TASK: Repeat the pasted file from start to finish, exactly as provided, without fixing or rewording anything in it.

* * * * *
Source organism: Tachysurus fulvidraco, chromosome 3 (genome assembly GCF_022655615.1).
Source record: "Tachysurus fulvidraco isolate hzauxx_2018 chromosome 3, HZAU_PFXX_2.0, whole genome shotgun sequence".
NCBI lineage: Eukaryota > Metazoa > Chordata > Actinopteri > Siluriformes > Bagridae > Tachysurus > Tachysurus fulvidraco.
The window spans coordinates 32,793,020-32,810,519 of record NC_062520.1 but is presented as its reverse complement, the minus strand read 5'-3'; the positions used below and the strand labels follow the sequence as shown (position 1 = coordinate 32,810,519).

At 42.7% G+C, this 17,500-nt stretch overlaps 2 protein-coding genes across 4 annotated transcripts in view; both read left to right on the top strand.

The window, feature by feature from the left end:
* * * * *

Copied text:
Source organism: Tachysurus fulvidraco, chromosome 3 (genome assembly GCF_022655615.1).
Source record: "Tachysurus fulvidraco isolate hzauxx_2018 chromosome 3, HZAU_PFXX_2.0, whole genome shotgun sequence".
NCBI lineage: Eukaryota > Metazoa > Chordata > Actinopteri > Siluriformes > Bagridae > Tachysurus > Tachysurus fulvidraco.
The window spans coordinates 32,793,020-32,810,519 of record NC_062520.1 but is presented as its reverse complement, the minus strand read 5'-3'; the positions used below and the strand labels follow the sequence as shown (position 1 = coordinate 32,810,519).

At 42.7% G+C, this 17,500-nt stretch overlaps 2 protein-coding genes across 4 annotated transcripts in view; both read left to right on the top strand.

The window, feature by feature from the left end: